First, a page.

MINNEAPOLIS (WCCO) — There is more legal trouble for the former Minneapolis police officer at the center of the George Floyd case.
Derek Chauvin and his estranged wife, Kellie, now face felony tax evasion charges in Washington County.READ MORE: 'U' Officials: Several Students Robbed Of Cellphones In Past 5 Days On Minneapolis Campus
Court documents filed Wednesday reveal the Chauvins, who filed for divorce in late May, are accused of not reporting and underreporting hundreds of thousands of dollars of income.
Assistant County Attorney Scott Haldeman says the investigation began days after the death of George Floyd, when the Minnesota Department of Revenue received information about the Chauvins.
“They’re accused of not filing tax returns from the years of 2016, 2017 and 2018. The Chauvins did file returns in 2014 and 2015, but severely underreported the income in those returns,” Haldeman said.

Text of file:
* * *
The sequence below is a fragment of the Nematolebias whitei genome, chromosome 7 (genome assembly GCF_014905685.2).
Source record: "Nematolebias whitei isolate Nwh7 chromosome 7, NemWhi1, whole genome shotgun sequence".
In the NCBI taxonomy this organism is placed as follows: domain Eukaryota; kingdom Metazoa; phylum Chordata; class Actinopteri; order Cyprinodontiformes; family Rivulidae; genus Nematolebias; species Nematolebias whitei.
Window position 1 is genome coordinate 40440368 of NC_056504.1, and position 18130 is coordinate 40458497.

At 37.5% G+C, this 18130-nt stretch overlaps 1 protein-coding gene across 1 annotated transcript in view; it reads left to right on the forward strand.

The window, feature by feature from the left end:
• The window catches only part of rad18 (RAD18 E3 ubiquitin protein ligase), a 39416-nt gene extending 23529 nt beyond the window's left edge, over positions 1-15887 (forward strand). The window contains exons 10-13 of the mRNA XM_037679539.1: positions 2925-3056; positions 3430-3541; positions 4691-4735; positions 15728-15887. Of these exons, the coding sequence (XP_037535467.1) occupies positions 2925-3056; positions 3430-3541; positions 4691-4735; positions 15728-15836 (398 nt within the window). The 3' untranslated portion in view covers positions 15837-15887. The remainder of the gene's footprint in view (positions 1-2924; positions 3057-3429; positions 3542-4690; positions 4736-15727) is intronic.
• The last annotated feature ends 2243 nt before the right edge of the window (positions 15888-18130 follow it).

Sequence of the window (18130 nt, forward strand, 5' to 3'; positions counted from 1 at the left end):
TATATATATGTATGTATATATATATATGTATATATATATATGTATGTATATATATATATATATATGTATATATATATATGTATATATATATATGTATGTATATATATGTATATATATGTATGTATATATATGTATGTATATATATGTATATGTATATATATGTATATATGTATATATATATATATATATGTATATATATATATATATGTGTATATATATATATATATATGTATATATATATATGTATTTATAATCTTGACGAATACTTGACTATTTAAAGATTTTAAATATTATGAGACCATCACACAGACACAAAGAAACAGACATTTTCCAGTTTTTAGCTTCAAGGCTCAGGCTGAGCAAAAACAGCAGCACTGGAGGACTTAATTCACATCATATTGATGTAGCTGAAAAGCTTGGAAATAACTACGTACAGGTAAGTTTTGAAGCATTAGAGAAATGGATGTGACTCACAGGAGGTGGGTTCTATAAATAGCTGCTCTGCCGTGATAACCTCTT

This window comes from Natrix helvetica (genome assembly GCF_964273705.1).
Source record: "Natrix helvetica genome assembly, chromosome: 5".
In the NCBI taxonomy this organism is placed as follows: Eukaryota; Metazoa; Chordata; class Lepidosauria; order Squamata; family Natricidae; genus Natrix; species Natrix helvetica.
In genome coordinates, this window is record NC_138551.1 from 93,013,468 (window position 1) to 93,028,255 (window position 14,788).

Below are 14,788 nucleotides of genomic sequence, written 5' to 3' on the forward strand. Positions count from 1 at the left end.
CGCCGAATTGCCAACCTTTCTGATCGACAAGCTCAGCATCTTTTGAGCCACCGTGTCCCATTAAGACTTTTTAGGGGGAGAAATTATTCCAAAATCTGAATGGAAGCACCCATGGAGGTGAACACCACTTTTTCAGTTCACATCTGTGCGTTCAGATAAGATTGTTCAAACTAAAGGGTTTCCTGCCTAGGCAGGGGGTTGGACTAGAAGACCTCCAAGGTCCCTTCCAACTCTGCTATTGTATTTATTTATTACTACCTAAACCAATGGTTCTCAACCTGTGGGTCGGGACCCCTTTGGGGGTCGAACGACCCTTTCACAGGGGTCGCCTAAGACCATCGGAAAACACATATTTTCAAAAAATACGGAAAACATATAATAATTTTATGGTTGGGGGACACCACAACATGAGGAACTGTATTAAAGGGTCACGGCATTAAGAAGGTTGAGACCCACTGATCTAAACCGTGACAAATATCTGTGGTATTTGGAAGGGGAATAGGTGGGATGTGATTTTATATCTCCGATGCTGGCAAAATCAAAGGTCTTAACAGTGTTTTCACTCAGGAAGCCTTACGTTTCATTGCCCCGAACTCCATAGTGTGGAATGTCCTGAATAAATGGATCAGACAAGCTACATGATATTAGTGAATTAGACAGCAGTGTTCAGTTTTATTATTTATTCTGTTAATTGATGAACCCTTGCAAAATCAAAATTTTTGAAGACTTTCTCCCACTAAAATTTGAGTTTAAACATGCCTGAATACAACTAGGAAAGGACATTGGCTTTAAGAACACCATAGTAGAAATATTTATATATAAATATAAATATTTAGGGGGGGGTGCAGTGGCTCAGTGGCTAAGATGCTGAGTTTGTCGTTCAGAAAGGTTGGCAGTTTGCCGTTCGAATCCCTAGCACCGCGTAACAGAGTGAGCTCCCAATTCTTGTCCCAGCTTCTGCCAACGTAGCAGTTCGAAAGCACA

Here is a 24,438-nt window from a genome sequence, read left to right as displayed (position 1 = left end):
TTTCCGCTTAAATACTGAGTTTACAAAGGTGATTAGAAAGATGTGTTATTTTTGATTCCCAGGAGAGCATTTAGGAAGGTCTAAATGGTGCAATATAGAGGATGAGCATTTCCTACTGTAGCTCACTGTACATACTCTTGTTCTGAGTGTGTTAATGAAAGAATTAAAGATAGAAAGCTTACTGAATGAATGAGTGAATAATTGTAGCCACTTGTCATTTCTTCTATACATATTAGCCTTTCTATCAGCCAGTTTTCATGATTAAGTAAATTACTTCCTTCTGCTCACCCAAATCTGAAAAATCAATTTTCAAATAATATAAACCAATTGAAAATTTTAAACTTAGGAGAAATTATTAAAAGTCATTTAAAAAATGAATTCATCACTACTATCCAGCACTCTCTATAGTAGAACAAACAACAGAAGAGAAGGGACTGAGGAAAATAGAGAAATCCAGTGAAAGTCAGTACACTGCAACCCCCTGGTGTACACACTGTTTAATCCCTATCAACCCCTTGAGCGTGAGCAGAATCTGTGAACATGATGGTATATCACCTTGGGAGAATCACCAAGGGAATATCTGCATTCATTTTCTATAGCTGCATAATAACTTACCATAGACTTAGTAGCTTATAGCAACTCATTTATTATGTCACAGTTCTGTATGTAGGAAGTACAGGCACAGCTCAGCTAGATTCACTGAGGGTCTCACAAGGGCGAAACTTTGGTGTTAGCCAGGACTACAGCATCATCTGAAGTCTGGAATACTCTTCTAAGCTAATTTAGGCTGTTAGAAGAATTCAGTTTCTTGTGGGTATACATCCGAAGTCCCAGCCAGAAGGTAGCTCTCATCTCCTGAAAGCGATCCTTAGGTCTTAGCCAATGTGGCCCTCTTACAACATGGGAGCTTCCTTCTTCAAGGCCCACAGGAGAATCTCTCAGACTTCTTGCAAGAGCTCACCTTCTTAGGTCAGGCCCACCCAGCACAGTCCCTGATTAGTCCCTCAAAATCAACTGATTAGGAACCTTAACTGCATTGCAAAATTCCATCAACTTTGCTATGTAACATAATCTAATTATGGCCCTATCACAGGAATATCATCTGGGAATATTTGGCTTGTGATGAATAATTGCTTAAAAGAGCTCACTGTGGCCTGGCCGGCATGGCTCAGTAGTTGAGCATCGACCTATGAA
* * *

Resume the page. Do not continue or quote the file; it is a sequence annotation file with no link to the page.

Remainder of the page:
Investigators searched the Chauvins’ Oakdale home, looked at bank records and talked with employers.
Derek Chauvin worked off-duty security jobs. The criminal complaint alleges he didn’t report the additional income in 2014 and 2015. Similarly, Kellie is charged with not reporting income from her side jobs. And they’re accused of not filing any returns, including extra income, for three years.
Haldeman says once Kellie learned of the investigation, she tried to file for the missing years, but again omitted extra income.READ MORE: Walz: Minnesota Ready To Vaccinate Children 12+ Once CDC Issues Guidance For Pfizer Shot
“It tells me that it was a willful act, and there was intention behind not filing these returns,” he said.
During a June interview, the complaint says Kellie told investigators that she had not filed income tax returns because “it got away from her.”
And during a recorded phone call with Derek Chauvin in jail, she allegedly said, “Yeah, well we don’t want to get your dad involved because he will just be mad at me, I mean us for not doing them for years.”
“There was an admission in there saying we haven’t been filing these,” Haldeman said. “It just certainly bolsters the case.”
By the numbers, the Chauvins are accused of underreporting $464,433 of income, and they owed $21,853. With penalties and interest, they now owe $37,868.
If convicted, each of the nine charges carry a penalty of up to five years and up to a $10,000 fine.MORE NEWS: Minnesota To Get $200M More Than Expected In Federal Aid
WCCO reached out to the Chauvins’ attorneys, and neither provided a comment on the charges.